What does Federal Reserve Chairman Ben Bernanke know about communicating that others don’t? In a recent article for Harvard Business, leadership consultant John Baldoni writes that it is Bernanke’s willingness “to speak last”. In Baldoni’s article “How to Communicate Like Ben Bernake” the author notes:
Bernanke, who established his academic credentials by researching and writing about the Great Depression, is first and foremost, as E.J. Dionne noted in the same interview, a straightforward speaker — people understand him. Bernanke, according to Brooks, also worked hard during the financial crisis to keep discussions going, even calling people back after a meeting to follow up. In this way, Bernanke seems more a legislator, one who works with peers, than an executive, one who dictates.
Baldoni recommends the following tips to keep conversation flowing:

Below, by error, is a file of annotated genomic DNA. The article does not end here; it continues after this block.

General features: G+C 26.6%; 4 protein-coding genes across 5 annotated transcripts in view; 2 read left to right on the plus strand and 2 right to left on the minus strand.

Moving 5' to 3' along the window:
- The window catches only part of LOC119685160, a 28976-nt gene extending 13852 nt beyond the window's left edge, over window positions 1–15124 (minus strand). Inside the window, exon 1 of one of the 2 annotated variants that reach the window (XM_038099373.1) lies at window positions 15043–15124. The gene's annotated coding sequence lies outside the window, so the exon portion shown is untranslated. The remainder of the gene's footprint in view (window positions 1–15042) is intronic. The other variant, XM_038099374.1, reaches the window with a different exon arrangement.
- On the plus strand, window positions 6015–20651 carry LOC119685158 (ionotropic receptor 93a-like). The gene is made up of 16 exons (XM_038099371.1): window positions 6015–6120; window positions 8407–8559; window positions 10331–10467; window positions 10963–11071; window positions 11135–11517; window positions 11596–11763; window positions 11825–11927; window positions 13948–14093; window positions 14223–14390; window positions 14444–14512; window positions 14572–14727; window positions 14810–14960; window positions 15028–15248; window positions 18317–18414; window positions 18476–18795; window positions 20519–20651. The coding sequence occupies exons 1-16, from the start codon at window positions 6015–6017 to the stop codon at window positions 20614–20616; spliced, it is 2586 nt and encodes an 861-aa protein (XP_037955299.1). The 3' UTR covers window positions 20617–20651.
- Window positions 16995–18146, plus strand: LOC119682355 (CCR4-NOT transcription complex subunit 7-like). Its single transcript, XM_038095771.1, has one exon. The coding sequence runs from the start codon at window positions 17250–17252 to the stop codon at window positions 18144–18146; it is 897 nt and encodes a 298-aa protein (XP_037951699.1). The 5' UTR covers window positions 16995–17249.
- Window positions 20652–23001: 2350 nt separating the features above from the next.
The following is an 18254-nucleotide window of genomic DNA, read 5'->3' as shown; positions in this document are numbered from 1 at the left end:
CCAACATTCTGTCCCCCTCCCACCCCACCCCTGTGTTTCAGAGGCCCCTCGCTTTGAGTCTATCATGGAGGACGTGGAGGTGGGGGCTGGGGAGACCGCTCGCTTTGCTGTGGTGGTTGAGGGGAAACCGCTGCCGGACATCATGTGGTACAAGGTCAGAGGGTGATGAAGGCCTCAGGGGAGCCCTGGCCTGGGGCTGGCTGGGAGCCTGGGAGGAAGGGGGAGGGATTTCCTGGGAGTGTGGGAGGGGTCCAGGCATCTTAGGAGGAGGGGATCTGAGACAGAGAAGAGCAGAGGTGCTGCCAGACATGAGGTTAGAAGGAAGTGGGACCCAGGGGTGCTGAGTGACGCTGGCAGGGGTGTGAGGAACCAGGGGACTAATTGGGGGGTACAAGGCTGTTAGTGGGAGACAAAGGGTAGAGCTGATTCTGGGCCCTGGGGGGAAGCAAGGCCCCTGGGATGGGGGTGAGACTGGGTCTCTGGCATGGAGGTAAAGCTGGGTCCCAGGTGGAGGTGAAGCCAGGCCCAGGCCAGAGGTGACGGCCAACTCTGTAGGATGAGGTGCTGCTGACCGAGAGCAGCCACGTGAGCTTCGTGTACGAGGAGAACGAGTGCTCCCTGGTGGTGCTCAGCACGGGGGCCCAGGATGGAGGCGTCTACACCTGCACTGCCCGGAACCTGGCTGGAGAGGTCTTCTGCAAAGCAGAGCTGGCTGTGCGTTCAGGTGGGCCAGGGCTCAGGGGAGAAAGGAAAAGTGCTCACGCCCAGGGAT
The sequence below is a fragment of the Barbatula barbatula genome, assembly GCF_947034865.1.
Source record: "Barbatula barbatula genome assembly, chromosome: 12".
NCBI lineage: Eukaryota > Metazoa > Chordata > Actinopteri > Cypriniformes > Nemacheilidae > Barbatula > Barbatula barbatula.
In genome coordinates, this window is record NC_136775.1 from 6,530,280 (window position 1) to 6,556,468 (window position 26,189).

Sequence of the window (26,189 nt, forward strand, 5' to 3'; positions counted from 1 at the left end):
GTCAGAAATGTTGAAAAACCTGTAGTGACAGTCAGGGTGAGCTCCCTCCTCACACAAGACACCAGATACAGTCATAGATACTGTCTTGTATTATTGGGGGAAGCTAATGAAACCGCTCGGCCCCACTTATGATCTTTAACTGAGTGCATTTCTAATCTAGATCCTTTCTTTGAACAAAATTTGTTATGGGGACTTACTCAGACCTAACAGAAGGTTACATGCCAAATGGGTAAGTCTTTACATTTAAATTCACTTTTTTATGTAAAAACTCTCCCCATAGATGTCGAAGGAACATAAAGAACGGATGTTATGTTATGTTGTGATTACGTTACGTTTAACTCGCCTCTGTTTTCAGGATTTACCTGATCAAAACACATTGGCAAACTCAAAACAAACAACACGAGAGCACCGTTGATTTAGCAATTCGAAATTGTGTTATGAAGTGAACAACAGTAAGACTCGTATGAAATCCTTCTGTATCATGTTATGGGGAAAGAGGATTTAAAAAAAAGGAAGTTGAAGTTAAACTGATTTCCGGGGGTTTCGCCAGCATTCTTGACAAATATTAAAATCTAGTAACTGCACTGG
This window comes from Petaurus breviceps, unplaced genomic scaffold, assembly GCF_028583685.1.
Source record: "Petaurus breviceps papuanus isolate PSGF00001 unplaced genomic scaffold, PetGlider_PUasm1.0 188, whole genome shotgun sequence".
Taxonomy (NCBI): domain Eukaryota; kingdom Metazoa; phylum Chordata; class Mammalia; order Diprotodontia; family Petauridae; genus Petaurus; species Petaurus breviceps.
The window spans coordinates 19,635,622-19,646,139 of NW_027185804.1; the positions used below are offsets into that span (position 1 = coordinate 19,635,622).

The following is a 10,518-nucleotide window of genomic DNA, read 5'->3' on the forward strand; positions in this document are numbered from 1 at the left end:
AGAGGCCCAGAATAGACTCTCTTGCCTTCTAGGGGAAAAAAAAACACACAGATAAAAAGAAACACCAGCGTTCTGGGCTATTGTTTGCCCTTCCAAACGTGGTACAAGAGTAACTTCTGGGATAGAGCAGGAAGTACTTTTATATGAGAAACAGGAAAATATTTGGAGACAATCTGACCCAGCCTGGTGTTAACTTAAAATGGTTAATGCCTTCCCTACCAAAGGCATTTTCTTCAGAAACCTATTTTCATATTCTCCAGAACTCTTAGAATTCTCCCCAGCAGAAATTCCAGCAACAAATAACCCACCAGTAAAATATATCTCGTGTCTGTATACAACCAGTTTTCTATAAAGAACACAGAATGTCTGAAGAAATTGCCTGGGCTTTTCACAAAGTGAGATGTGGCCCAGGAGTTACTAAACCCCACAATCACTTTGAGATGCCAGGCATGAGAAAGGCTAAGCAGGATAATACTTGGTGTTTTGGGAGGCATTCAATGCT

Open up. If you want to keep discussion going, you should keep talking. If the topic is critical to the future of the company, throw out your calendar. Meet with your colleagues, even those who don’t agree with you, until you come to consensus, even if it’s only an agreement to keep talking. (Mediators employ this technique to help resolve disputes between adversaries.)
Give (a little) up. The secret to good conversation is give and take. Those who feel the need to impose their will gain little by talking. Those who want to reach consensus learn how to make concessions over small things to gain agreement over major issues. Dialogue is essential to facilitating that process.
Follow up. Important matters are seldom resolved with a single conversation or a single meeting. You will need to meet multiple times. Keep the dialogue going by following up with participants between meetings. The act of simple conversation can lead to greater understanding off issues and people.
You can read Baldoni’s entire article here.